A federal judge has dropped many of the charges of Medicare fraud against two Kansas osteopaths, but the state's U.S. attorney will appeal the dismissals.
U.S. District Judge John Lungstrum in Kansas City, Kan., threw out seven counts of "program fraud," or taking bribes from specific hospitals in return for patient referrals, because he said they didn't fall within the law's jurisdiction.
The accused are Robert LaHue, D.O., and his brother Ronald LaHue, D.O. They were principal owners of Blue Valley Medical Group, a now-defunct practice that specialized in geriatric care at nursing homes. The LaHue brothers were charged with soliciting bribes from seven hospitals in Missouri and Kansas for Medicare referrals.
In dismissing the charges, the judge accepted the argument made by Jeffrey Morris, one of Ronald LaHue's attorneys, that to violate the Medicare fraud statute, a person or institution has to receive a federal benefit of more than $10,000 a year. Morris said that patients, not providers, are the recipients of Medicare benefits. Fifty-two counts of money-laundering and one count asking for forfeiture of assets against Robert LaHue also were dismissed.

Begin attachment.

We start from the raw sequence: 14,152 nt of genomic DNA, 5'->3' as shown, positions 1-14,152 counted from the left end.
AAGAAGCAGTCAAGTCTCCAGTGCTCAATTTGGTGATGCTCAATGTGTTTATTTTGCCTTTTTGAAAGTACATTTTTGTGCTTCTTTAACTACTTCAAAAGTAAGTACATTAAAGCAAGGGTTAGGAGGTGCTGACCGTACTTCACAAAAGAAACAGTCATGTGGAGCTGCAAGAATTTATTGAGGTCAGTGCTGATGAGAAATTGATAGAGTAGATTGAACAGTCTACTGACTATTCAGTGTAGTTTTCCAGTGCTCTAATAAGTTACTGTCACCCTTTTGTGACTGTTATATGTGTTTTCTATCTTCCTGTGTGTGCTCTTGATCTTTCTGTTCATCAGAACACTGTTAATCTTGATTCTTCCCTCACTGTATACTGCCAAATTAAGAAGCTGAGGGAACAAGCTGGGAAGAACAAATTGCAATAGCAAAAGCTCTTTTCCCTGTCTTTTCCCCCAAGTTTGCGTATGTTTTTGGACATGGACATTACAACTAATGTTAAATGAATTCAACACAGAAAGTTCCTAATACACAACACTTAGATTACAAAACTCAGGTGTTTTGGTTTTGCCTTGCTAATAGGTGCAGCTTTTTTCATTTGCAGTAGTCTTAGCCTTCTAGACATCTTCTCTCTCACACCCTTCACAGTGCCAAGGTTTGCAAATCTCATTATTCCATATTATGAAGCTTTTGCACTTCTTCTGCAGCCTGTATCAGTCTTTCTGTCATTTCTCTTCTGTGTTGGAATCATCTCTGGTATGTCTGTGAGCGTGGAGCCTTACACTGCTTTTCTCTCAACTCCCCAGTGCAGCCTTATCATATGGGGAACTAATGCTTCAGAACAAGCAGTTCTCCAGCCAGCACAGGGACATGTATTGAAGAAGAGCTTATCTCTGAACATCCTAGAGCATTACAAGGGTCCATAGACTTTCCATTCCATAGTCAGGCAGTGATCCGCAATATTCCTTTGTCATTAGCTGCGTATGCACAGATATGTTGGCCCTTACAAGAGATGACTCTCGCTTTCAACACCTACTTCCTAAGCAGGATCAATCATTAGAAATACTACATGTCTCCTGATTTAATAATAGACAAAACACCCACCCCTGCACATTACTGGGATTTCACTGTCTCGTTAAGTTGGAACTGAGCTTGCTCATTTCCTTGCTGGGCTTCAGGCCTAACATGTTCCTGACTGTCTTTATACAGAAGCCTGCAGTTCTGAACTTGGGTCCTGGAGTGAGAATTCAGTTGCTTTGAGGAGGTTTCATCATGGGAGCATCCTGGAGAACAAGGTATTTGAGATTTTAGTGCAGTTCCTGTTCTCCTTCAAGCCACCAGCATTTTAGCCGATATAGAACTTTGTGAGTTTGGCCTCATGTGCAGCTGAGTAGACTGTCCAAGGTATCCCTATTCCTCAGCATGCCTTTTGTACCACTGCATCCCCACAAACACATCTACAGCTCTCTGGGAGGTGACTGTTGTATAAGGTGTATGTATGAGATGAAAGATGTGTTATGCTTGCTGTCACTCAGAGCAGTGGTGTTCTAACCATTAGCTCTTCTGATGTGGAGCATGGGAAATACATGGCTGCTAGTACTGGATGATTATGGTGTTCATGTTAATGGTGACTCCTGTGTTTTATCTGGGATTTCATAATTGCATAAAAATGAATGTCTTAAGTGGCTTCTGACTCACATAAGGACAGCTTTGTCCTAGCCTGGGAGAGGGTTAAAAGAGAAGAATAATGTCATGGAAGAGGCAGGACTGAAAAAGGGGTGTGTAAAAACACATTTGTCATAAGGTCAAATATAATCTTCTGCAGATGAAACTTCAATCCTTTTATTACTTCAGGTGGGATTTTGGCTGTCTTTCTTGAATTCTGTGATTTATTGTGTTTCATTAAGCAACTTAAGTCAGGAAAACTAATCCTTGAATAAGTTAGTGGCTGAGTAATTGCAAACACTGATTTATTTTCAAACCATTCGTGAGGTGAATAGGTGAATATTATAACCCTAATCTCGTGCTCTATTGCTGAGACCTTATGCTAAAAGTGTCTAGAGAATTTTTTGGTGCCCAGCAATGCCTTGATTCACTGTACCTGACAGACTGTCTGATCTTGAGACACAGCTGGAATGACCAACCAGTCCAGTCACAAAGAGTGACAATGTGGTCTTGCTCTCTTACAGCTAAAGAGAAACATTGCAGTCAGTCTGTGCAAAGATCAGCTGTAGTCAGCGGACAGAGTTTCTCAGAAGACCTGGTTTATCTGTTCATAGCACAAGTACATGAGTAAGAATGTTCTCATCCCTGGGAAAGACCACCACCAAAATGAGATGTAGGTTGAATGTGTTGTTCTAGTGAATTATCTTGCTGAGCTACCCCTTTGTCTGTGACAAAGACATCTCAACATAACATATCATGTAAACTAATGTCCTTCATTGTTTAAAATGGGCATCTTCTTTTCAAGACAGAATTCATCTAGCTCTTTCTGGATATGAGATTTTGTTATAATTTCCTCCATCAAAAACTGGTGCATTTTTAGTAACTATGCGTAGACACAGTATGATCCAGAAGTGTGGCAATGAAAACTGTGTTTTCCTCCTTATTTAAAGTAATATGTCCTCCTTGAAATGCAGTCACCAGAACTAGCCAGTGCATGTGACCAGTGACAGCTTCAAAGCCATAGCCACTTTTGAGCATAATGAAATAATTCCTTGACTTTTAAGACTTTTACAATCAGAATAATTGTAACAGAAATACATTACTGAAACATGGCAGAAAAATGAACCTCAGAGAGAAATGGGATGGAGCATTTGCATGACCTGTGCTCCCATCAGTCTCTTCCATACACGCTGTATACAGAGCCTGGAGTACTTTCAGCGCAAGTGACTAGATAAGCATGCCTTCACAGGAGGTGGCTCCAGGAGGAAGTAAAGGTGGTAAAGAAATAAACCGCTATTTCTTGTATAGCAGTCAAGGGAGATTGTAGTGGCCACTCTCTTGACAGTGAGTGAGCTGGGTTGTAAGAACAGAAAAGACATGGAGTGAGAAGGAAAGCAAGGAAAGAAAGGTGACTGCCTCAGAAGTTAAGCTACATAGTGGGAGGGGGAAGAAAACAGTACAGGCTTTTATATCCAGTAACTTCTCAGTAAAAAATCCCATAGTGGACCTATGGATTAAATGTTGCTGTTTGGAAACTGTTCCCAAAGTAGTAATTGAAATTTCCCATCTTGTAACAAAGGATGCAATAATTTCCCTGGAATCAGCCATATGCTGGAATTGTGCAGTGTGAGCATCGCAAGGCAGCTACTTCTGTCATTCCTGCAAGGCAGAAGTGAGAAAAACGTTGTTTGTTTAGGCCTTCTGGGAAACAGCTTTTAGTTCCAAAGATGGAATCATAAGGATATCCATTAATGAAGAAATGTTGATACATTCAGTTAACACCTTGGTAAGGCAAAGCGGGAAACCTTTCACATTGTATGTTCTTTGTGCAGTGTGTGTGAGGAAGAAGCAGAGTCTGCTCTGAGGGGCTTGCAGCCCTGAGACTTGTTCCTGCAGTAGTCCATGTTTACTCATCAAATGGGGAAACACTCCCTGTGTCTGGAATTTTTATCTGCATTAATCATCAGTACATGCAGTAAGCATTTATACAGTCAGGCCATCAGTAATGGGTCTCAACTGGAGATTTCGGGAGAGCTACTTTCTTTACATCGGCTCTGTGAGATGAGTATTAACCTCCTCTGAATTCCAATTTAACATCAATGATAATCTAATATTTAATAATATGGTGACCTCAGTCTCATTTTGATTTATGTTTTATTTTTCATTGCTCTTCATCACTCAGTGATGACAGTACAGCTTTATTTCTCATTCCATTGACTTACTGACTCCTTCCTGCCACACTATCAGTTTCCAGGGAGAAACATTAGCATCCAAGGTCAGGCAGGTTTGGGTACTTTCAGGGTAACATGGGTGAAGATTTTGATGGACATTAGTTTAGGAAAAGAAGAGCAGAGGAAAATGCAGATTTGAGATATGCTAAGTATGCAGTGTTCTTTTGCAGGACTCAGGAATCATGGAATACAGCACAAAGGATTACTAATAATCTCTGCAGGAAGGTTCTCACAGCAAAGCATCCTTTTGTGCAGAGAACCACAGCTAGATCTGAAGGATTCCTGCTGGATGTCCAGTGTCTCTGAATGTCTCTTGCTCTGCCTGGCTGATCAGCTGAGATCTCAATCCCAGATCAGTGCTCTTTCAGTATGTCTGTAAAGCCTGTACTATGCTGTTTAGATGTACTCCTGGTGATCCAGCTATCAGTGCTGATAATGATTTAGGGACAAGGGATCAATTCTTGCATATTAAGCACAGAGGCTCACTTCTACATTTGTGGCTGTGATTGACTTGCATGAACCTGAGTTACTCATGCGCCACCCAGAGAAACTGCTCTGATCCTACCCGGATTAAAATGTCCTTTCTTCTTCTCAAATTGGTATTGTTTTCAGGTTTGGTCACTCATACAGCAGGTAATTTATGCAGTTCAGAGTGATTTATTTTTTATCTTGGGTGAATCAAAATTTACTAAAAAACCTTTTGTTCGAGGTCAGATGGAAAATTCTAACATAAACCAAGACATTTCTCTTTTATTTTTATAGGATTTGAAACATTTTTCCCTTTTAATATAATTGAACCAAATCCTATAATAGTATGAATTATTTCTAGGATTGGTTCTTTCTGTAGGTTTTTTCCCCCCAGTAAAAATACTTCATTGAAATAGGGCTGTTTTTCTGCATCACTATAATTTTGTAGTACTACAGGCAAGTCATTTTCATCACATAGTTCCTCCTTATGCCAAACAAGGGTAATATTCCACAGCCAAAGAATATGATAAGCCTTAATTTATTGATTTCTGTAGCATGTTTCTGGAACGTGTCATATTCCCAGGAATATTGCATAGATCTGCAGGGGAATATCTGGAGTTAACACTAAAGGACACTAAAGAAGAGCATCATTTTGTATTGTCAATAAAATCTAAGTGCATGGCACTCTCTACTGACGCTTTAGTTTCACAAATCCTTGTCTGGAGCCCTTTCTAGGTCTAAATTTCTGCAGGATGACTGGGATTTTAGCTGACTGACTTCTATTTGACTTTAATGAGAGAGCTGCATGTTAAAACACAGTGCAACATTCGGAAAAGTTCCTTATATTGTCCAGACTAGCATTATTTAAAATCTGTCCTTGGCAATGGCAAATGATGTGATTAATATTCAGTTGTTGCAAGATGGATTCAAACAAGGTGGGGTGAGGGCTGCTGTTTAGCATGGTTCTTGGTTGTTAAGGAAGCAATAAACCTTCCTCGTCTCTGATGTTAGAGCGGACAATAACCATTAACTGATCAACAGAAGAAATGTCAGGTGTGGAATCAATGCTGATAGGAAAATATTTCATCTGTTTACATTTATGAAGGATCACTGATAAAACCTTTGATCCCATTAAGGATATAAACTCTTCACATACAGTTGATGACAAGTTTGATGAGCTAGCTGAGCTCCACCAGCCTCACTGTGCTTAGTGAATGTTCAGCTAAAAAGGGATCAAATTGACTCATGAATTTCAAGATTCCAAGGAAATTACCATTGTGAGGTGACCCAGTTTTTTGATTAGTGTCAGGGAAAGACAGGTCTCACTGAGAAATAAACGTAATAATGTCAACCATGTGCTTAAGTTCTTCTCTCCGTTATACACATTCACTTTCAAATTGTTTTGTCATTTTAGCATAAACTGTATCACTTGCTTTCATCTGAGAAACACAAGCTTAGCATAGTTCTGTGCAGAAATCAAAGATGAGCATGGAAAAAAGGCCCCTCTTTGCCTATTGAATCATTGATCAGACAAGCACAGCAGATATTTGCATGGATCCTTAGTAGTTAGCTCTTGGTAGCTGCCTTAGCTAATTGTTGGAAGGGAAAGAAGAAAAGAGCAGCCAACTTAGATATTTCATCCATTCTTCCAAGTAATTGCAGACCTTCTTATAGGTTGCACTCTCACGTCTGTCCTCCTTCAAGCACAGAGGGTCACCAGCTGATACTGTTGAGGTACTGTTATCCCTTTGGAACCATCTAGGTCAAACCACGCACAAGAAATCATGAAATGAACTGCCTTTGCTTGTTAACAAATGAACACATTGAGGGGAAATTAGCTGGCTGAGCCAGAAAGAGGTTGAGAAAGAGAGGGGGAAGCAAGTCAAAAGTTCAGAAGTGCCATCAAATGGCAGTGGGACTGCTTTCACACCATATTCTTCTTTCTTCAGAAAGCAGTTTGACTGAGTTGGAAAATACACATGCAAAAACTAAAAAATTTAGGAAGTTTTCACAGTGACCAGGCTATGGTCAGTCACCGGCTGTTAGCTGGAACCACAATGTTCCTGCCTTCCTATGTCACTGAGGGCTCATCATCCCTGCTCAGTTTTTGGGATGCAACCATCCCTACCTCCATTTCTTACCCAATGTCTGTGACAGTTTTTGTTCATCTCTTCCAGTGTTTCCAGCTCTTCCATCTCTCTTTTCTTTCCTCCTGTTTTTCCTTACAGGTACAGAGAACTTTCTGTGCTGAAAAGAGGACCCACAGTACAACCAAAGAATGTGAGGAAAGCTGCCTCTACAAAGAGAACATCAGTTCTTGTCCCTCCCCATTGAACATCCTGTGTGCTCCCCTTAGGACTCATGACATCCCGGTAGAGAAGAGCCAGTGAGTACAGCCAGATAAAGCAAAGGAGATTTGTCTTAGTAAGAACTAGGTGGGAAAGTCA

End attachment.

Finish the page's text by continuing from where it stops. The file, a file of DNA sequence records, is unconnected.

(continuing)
U.S. Attorney Jackie Williams is appealing the ruling. The trial, originally scheduled for April 14, has been delayed until May 26, but that could change, too.
The judge left intact the allegation of conspiracy against both brothers. That count says they conspired to refer patients to hospitals so they would have increased patient census and revenues. Also on the docket against both is a count of false claims conspiracy. Robert LaHue faces one count of witness tampering.
Last September, Baptist Medical Center in Kansas City, Mo., agreed to pay $17.5 million in fines to settle allegations that it paid kickbacks to the LaHues for Medicare referrals, the largest such fine in Medicare annals. Bethany Medical Center in Kansas City, Kan., settled similar charges in 1996 for $1.2 million.
A Baptist employee, Thomas Eckard, was Blue Valley's administrative manager and tried to recruit other hospitals to participate in the scheme.
Eckard pleaded guilty to soliciting a bribe and served five months in federal prison.